All my life, growing up in an Evangelical church and family, I heard about joy. We all hear the term a lot, but Christians really emphasize it. You hear it especially at Christmastime. Joy to the world, the Lord is come. But while I had heard about joy all my life, I never really experienced it until after my diagnosis. Until I got smacked by God's 2 By 4.
Joy is not the same as happiness. Happiness is based on circumstances. Joy comes from within, regardless of circumstances.
Here's one silly example of circumstantial happiness. My friends in the Reunion band may remember this. On our last road gig together in our previous incarnation, we were in the Cincinnati, Ohio area. During a free day there, our keyboard player, the incomparable C.J. Lewis, wanted to visit the music stores in Cincinnati. We all went with him. Musicians love to hang out in music stores. Most musicians, anyway.
I've never really enjoyed spending time in music stores, drooling over gear that I can't buy. Guitarists can have lots of fun checking out and playing all the guitars for hours with no intention of buying anything. But as a singer who doesn't play an instrument well, that's not a lot of fun for me. What's fun for me is buying something.
As the day wore on, and the rest of the guys were having the time of their lives jamming and looking at gear, I was miserable. I started to feel like I had a cold coming on. I wanted to go back to my hotel room and take a nap.
But then, I noticed a rack of headphones. The store had a sale on Sennheiser headphones, which, in case you didn't know, are the studio standard. I needed new headphones for my studio. I called my wife, who had been telling me for months to get new ones. She has to wear them when we record. She liked the idea, of course.
Suddenly, I had something to buy. My bad mood disappeared. I no longer felt sick. I was happy. That's circumstantial happiness. But until recently, I had never experienced real joy.
When I was diagnosed, I was not joyful yet, but I did accept what I was told. My instinct is not to fight, but to accept. When I was told that I was inoperable and possibly metastatic, I understood that my fate was not entirely in my own hands. As if it ever was. Once I accepted that, I had peace. Joy is the companion of peace.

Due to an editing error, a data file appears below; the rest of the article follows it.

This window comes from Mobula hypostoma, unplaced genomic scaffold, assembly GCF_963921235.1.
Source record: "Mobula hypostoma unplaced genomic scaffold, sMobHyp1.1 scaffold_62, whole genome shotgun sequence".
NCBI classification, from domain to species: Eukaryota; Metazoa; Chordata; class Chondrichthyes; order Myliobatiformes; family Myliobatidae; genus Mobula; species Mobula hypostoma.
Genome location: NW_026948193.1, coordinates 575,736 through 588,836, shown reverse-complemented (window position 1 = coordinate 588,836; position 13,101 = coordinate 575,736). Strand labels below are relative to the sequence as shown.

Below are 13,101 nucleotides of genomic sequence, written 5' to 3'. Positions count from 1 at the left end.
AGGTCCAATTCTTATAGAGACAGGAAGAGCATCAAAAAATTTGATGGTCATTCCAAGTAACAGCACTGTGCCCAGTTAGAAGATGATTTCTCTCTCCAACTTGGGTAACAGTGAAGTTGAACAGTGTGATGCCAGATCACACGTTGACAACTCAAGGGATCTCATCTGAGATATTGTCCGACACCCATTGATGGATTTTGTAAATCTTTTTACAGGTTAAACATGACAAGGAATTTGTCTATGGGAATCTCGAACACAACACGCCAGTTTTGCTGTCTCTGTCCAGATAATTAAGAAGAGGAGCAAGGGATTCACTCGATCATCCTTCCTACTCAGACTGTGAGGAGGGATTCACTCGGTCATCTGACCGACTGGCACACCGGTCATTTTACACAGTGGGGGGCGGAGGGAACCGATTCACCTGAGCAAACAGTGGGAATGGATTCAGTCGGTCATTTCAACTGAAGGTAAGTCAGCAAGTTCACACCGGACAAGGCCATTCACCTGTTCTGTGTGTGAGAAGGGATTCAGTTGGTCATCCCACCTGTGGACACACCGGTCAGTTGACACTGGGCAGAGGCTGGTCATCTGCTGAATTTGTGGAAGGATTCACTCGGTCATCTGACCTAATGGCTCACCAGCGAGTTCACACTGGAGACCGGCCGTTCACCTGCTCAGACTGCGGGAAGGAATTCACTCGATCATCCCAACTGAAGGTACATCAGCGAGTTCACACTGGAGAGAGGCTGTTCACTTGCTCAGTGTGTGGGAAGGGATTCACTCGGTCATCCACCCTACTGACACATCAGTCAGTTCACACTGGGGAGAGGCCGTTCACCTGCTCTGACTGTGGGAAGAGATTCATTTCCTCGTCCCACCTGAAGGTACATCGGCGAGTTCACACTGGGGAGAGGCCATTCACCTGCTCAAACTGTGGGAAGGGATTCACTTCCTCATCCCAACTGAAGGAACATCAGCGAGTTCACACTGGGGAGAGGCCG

What is joy? It's very difficult to describe, if not impossible. But I'll give it a try. For me, it feels like love. It feels like confidence that, ultimately, things will work out for good. It's a lack of fear, worry, and guilt. But it's more than that, and I don't seem to be able to find the words for it. Shocking, I know. But it's amazing.
Whatever it is, it's infectious. Someone who hadn't seen me for a few months told me yesterday how much easier I smile now than I used to. She commented on my coloring, which many do. My standard response is that it comes from realizing how loved I am. I had been walking through life with no clue how many people love me. How dumb am I? It's hard not to feel joy when everyone loves on you wherever you go, and you receive expressions of support from all around the world almost every day. I never understood how blessed I am until now. At least I'm finally awake.
In church last Sunday, I was asked to close the service with prayer. It was my honor to do so. I had never been asked to do that before. Remembering the guy that I used to be, I can understand why. My wife and I are fairly new to this congregation, so my pastor, Tim Jones, introduced me to them. He said that he had never seen anyone in my situation with this much joy. I can't take credit for that. It's not something I achieved through discipline or rule keeping. Joy found me through little or no effort on my part.
Let me try to explain where I think my joy came from, and what has taken it away at times over the last several months.
As I said, I believe the first element was being shown so much love and support. Many men in my shoes don't have the base of support that I'm blessed with. I understand that very well. I see it every day in the online support group that I frequent. But it seems that most of the men who feel they have little or no support are also very private about their cancer. As I urged my brothers in my post, Not Alone, I believe that if they would "go public" about their cancer, they would find that they are more loved than they know. But many don't feel that they can do that, and suffer with very little support. I wonder how much joy they have.
Another factor, for me, was loss of control. Have you ever been in a car accident, and right before the collision, you felt a sense of peace? You get a glimpse of mortality. A few times, I've been there, and thought my time might be up. If so, there was nothing I could do about it. I felt no fear. Just acceptance. That's similar to what I felt when the doctors thought they had evidence that I was metastatic. If true, I had lost control. I realized that control is an illusion anyway. None of us has control.